The 135 kDa band detected here was present even under mildly reducing conditions comprising 5 min incubation at room temperature with 10% β-mercaptoethanol (β-ME). This was in contrast to a previous report in which a PDIA2 produced recombinantly or in an artificially truncated form formed a homodimer that was readily eliminated by incubation with 10 mm dithiothreitol (DTT) [10]. In order to further characterize the PDIA2 dimer, we compared expression of N127/284/516Q PDIA2 under control non-reducing conditions and in samples reduced with 10% β-ME as previously, or with 200 mm DTT, or highly denatured with 4 m urea (Fig. 2C). In non-reduced (control and 4 m urea) samples there was a high-molecular-weight smear of protein that was immunoreactive for PDIA2 but was completely absent from reduced samples, suggesting the presence of easily dissociated mixed disulfide-bonded complexes between PDIA2 and other interacting partners or substrates. There was a concomitant increase in the approximately 62 kDa monomeric PDIA2 protein in reduced samples. Unexpectedly, the levels of the approximately 135 kDa PDIA2 dimer were largely unaltered in reduced or denatured samples, indicating formation of a highly stable complex. However, heating at 95°C for 15 min with either of the reductants β-ME, DTT or tris(2-carboxyethyl)phosphine (TCEP) either drastically decreased or eliminated the 135 kDa band in both wild-type (Fig. 2D) and the N127/284/516Q mutant (Fig. 2E), with a concomitant increase in the amount of monomeric PDIA2. These results indicate that, in mammalian cells, PDIA2 forms a stable disulfide-bonded dimer, and that this dimer is more stable than high-molecular-weight complexes formed between PDIA2 and other proteins.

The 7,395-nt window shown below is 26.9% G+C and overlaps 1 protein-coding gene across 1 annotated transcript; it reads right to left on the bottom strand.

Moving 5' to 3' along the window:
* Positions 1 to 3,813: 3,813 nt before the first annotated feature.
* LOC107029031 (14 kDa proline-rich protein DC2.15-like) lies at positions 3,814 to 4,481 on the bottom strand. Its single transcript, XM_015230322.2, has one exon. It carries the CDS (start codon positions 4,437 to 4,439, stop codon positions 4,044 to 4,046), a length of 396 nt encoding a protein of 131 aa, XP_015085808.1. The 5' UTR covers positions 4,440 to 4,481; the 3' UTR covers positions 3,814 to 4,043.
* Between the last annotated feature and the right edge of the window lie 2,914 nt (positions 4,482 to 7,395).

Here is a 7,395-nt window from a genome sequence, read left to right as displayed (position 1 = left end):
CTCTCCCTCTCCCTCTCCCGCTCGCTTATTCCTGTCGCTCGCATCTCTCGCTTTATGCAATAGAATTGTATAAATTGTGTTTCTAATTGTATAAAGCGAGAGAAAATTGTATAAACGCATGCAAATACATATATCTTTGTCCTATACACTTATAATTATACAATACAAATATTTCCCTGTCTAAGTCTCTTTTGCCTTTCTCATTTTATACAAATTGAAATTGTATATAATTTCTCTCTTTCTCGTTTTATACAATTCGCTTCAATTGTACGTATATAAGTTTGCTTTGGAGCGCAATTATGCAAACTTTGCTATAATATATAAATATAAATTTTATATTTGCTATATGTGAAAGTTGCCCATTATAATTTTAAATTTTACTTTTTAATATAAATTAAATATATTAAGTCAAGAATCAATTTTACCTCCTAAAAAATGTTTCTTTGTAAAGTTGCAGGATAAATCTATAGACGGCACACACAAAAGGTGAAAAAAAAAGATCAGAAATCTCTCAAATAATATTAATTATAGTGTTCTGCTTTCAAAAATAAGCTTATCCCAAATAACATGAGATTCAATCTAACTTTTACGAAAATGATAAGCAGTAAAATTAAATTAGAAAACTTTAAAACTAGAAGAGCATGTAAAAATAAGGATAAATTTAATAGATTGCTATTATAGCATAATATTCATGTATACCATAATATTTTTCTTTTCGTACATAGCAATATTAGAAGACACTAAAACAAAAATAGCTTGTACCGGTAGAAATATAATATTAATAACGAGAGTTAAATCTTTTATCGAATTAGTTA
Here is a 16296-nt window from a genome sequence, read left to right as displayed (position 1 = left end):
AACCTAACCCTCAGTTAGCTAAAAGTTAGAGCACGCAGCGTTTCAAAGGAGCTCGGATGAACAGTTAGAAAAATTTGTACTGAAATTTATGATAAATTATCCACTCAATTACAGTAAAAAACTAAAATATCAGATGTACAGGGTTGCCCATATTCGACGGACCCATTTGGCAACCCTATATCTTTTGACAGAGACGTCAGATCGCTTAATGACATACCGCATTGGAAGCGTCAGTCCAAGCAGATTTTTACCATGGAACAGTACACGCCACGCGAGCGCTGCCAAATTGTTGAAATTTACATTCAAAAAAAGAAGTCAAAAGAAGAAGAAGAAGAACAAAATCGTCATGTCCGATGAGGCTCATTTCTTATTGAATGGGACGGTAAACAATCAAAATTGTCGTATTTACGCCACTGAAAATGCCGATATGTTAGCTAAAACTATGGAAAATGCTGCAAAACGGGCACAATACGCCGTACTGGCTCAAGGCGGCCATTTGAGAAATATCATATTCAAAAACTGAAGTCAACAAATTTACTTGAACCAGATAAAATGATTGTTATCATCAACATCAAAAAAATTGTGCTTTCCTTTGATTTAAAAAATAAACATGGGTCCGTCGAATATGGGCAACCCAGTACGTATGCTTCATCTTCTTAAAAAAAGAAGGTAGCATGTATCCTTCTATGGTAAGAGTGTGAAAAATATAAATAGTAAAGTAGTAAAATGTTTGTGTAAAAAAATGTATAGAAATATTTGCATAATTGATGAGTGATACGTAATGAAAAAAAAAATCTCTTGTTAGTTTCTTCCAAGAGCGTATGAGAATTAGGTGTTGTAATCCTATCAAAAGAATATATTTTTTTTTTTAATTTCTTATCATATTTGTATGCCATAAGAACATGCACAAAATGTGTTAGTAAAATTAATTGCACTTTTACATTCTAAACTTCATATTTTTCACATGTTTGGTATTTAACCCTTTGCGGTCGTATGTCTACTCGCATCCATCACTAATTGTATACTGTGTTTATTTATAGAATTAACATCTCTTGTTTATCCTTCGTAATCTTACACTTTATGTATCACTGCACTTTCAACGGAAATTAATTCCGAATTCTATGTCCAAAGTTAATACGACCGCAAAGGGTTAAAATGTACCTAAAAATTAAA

In order to confirm the identity of the 135 kDa PDIA2-immunoreactive species, we performed immunoprecipitation using an antibody against FLAG followed by excision of the 135 kDa band identified by silver staining with tryptic digestion and mass spectrometry analysis. Peptides corresponding to human PDIA2 were identified with up to 14.1% sequence coverage from the approximately 135 kDa band from cell lysates expressing either wild-type or glycosylation-null PDIA2 proteins; however, peptides derived from no other proteins were consistently detected in this band. These results suggest that the 135 kDa band corresponds to a PDIA2 homodimer.

PDIA2 co-immunoprecipitates HLA-A,B,C

An additional unexpected band of approximately 50 kDa was identified from silver-stained gels of wild-type PDIA2-expressing cell lysates immunoprecipitated for PDIA2 using anti-FLAG antibody. We detected multiple peptides derived from HLA-A,B,C (UniProt ID Q95365, and others) in minor amounts from this approximately 50 kDa band, suggesting an interaction between PDIA2 and HLA-A,B,C. In order to confirm this interaction, we performed co-immunoprecipitation experiments using an antibody against HLA class 1 in HEK293 cell lysates over-expressing untagged wild-type PDIA2 or tagged N127/284/516Q mutant PDIA2, followed by immunoblotting for PDIA2. Both wild-type and mutant PDIA2 were detected following immunoprecipitation with antibody against HLA class 1, but were not detected in control reactions containing either no antibody or lysates of wild-type PDIA2 over-expressing cells and non-specific IgG, confirming the interaction of PDIA2 with HLA-A,B,C detected by mass spectrometry (Fig. 3).

Figure 3.